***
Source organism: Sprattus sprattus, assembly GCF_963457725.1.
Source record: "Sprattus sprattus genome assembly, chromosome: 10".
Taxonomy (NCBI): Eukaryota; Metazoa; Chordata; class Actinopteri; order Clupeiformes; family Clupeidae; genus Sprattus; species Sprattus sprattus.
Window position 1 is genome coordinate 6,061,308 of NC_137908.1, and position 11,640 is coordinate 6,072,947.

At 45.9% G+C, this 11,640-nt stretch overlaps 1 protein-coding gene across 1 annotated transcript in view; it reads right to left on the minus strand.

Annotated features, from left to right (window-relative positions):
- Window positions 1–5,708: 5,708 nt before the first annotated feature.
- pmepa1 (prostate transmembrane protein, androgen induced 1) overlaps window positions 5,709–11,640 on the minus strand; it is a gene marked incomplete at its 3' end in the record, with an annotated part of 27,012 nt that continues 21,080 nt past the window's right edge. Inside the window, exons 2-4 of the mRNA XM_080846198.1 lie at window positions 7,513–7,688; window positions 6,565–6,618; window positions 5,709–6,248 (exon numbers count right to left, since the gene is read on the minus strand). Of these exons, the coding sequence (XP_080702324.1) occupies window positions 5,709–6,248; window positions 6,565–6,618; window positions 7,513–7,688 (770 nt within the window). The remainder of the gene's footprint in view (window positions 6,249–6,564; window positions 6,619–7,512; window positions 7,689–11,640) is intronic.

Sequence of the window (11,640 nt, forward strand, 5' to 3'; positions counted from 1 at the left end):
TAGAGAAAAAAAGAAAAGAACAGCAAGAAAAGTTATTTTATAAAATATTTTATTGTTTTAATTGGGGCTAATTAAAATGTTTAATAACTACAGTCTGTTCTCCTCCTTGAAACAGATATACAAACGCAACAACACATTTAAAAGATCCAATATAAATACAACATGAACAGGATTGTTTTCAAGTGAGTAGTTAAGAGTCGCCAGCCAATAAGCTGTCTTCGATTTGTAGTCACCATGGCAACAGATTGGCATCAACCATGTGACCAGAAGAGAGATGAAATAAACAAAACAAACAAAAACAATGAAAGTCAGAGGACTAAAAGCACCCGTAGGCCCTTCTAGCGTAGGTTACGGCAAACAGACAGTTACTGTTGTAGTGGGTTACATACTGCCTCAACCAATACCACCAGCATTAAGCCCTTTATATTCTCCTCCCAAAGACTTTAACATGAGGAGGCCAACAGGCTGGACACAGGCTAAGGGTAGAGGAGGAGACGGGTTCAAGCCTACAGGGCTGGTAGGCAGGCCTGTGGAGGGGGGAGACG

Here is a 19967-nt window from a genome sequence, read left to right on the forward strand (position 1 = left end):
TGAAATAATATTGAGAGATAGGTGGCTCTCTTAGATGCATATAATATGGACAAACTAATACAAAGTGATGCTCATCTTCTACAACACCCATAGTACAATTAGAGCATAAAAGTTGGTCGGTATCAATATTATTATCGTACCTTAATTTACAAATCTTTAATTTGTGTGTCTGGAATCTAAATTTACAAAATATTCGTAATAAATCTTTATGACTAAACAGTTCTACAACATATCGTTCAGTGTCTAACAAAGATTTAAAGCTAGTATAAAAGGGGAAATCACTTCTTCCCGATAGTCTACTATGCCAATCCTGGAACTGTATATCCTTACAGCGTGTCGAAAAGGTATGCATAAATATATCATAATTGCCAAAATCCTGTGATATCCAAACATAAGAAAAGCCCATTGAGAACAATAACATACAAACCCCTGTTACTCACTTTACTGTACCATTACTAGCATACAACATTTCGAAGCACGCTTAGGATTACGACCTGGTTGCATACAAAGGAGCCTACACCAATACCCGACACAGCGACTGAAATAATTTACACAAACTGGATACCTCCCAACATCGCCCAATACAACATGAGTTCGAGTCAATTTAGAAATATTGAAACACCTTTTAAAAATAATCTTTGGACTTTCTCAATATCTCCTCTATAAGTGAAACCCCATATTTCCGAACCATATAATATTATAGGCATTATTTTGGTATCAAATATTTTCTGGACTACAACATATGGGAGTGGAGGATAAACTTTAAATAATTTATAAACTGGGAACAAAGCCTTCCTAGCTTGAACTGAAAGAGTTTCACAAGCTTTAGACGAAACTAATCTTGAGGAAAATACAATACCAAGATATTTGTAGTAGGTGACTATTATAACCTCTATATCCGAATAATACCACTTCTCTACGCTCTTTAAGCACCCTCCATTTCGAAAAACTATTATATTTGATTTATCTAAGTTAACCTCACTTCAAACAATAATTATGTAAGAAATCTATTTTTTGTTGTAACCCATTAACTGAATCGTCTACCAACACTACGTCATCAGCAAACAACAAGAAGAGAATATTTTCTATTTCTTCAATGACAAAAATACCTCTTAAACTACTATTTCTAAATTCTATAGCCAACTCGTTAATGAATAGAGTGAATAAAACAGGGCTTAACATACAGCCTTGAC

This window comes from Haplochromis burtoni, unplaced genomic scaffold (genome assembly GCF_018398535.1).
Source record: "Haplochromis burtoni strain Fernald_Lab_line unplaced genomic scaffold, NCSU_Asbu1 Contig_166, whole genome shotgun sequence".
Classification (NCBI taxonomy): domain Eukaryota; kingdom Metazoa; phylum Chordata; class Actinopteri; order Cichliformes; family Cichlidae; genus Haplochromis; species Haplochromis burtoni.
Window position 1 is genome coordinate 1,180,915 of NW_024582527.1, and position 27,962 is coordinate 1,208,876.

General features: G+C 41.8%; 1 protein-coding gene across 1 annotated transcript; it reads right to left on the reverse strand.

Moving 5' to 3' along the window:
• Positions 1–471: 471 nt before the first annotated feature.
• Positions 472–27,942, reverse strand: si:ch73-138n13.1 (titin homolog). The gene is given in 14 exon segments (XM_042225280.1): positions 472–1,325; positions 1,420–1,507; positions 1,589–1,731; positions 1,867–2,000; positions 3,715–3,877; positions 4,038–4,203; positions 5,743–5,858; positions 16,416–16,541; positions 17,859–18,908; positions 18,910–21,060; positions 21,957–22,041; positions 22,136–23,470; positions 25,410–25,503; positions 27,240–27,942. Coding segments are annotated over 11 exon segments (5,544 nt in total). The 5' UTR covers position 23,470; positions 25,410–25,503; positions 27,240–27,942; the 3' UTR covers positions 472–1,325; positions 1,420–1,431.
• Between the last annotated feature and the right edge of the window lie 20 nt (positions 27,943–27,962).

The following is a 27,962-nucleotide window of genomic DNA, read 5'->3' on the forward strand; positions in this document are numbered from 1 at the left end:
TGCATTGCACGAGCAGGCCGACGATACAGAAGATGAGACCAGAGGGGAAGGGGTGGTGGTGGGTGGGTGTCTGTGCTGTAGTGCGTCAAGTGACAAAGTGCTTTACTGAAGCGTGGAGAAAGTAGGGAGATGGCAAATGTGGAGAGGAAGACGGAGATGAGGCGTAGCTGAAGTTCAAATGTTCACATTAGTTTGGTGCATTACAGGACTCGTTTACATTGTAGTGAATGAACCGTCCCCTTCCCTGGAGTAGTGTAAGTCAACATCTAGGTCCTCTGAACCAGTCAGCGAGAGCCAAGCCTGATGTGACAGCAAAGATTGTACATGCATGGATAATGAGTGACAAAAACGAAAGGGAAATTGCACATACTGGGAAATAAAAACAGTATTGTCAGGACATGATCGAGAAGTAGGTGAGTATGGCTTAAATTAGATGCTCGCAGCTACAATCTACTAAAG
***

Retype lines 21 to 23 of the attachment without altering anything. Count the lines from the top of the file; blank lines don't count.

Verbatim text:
• Between the last annotated feature and the right edge of the window lie 20 nt (positions 27,943–27,962).

The following is a 27,962-nucleotide window of genomic DNA, read 5'->3' on the forward strand; positions in this document are numbered from 1 at the left end:
TGCATTGCACGAGCAGGCCGACGATACAGAAGATGAGACCAGAGGGGAAGGGGTGGTGGTGGGTGGGTGTCTGTGCTGTAGTGCGTCAAGTGACAAAGTGCTTTACTGAAGCGTGGAGAAAGTAGGGAGATGGCAAATGTGGAGAGGAAGACGGAGATGAGGCGTAGCTGAAGTTCAAATGTTCACATTAGTTTGGTGCATTACAGGACTCGTTTACATTGTAGTGAATGAACCGTCCCCTTCCCTGGAGTAGTGTAAGTCAACATCTAGGTCCTCTGAACCAGTCAGCGAGAGCCAAGCCTGATGTGACAGCAAAGATTGTACATGCATGGATAATGAGTGACAAAAACGAAAGGGAAATTGCACATACTGGGAAATAAAAACAGTATTGTCAGGACATGATCGAGAAGTAGGTGAGTATGGCTTAAATTAGATGCTCGCAGCTACAATCTACTAAAG